By Andy Borowitz
Alaska Gov. Sarah Palin, who famously compared herself to a pit bull in her vice presidential acceptance speech at the Republican National Convention, appears to have antagonized a key voting bloc in the upcoming election, the nation’s pit bull owners.
While Palin’s assertion that the only difference between a hockey mom and a pit bull was lipstick drew a loud ovation from the Republican faithful in St. Paul, it raised the ire of the Pit Bull Anti-Defamation League, a powerful association of pit bull fanciers who monitor the portrayal of pit bulls in the media.
“As someone who has owned pit bulls for the past 20 years, my jaw dropped,” said Carol Foyler, the group’s executive director. “Most of us are thinking the same thing: Enough is enough.”
Foyler said that for pit bull owners who have grown weary of their prized dogs being defamed and mistreated, Palin’s wisecrack was the last straw: “We’re all like, first the Michael Vick thing, and now this.”
Tracy Klugian, an irate pit bull owner from Buffalo, N.Y., echoed Foyler’s sentiments: “I can think of many differences between pit bulls and Gov. Palin—for starters, pit bulls don’t try to get their ex-brothers-in-law fired.”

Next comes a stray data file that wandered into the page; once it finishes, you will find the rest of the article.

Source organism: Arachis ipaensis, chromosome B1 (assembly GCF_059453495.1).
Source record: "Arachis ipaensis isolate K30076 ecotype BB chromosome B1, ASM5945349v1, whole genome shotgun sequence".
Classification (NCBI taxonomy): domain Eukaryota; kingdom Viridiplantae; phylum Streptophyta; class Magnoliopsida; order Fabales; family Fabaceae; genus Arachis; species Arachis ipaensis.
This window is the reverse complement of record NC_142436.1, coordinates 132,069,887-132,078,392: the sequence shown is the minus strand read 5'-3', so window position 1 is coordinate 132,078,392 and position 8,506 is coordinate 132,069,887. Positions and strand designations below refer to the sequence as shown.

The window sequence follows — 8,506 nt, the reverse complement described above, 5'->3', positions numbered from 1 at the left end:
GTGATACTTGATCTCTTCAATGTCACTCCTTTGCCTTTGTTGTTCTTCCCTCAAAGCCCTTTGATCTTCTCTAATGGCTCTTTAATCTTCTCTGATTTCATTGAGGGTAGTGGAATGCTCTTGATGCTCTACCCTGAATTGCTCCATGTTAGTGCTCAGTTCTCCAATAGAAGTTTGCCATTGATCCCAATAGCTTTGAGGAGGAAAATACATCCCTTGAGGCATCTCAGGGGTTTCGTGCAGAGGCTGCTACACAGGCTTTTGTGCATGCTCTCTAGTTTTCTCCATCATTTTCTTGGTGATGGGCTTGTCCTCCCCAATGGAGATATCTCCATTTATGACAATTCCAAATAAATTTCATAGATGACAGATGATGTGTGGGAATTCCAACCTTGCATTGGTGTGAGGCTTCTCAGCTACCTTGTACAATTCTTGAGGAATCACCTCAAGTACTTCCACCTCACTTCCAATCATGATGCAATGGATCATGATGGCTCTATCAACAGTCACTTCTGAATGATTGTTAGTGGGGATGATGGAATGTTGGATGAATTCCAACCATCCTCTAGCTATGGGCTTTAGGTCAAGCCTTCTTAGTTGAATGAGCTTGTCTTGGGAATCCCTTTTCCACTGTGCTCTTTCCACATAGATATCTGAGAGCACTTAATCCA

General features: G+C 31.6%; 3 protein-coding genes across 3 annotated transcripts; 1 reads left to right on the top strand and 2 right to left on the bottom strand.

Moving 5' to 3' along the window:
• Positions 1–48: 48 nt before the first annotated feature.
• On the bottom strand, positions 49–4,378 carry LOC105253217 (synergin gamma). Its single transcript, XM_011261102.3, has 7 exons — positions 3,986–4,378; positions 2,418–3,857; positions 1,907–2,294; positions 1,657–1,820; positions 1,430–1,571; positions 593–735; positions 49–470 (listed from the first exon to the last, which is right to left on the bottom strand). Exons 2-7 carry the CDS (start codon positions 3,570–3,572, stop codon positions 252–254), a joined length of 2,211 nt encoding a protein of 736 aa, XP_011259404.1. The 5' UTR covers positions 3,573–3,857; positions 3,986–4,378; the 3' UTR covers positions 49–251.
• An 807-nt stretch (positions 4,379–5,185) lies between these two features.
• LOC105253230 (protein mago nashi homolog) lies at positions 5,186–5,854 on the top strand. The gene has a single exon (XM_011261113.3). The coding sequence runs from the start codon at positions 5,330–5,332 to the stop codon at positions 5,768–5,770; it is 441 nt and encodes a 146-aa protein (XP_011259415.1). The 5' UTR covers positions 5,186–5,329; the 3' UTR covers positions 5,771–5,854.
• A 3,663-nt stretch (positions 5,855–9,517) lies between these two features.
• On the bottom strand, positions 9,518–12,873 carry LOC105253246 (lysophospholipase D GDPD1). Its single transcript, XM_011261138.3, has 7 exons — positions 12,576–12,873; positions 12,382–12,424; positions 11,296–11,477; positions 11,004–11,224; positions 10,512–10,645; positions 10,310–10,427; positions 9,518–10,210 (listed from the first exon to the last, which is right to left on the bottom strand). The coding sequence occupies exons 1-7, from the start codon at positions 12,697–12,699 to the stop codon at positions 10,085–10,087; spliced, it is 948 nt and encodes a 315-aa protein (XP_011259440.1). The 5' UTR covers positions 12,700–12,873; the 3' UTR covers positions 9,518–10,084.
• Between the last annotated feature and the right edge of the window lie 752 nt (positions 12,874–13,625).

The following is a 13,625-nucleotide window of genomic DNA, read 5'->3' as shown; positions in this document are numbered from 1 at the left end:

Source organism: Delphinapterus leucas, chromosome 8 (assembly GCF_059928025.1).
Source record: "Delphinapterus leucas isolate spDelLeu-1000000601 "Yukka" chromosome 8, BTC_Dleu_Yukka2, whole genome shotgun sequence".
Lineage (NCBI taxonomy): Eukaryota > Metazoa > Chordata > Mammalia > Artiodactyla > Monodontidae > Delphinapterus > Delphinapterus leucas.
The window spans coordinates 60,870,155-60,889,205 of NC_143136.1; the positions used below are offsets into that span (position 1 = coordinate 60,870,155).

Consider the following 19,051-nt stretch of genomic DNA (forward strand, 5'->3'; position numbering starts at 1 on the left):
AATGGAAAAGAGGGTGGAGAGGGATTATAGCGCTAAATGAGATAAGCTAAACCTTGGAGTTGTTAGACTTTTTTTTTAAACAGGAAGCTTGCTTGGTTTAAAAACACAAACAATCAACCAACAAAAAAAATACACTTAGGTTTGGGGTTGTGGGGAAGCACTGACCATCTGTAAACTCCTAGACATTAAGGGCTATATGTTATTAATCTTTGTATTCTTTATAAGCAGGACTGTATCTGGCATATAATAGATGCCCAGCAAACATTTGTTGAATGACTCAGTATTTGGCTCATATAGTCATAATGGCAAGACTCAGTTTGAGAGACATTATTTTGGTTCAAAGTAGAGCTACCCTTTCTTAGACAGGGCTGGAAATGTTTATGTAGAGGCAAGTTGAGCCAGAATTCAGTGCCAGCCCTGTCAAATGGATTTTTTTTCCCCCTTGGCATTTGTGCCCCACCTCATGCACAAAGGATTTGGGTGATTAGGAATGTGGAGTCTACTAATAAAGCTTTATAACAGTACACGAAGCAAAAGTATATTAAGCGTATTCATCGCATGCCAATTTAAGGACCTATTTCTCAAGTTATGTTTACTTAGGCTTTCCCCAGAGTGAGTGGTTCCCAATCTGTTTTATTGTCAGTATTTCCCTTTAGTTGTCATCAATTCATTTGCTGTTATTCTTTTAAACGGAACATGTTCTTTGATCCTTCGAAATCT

With Sens. Barack Obama, D-Ill., and John McCain, R-Ariz., fighting for every last vote, a coveted voting bloc like pit bull owners could very well decide the 2008 election, political insiders believe.
Palin was not available for comment on the pit bull controversy, but a spokesperson for the McCain-Palin ticket offered this official statement: “Gov. Palin does in fact have one thing in common with a pit bull: Neither is capable of answering questions from reporters.”
Award-winning humorist, television personality and film actor Andy Borowitz is author of the book “The Republican Playbook.”
© 2008 Creators Syndicate